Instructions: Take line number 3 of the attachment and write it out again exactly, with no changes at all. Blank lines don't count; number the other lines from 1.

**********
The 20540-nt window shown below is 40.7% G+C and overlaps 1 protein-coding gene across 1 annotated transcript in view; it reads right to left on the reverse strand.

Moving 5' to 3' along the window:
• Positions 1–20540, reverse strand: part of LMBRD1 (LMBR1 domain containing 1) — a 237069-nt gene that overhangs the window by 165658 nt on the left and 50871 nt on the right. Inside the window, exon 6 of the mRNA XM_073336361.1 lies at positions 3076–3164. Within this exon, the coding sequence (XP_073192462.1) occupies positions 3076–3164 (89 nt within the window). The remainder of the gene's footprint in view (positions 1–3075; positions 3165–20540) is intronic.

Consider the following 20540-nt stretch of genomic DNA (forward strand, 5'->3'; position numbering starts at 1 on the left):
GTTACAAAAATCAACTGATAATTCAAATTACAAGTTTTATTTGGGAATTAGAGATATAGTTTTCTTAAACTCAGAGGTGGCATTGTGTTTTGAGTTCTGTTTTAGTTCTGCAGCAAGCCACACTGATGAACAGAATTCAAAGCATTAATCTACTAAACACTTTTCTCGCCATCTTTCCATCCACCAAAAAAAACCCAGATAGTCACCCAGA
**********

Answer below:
• Positions 1–20540, reverse strand: part of LMBRD1 (LMBR1 domain containing 1) — a 237069-nt gene that overhangs the window by 165658 nt on the left and 50871 nt on the right. Inside the window, exon 6 of the mRNA XM_073336361.1 lies at positions 3076–3164. Within this exon, the coding sequence (XP_073192462.1) occupies positions 3076–3164 (89 nt within the window). The remainder of the gene's footprint in view (positions 1–3075; positions 3165–20540) is intronic.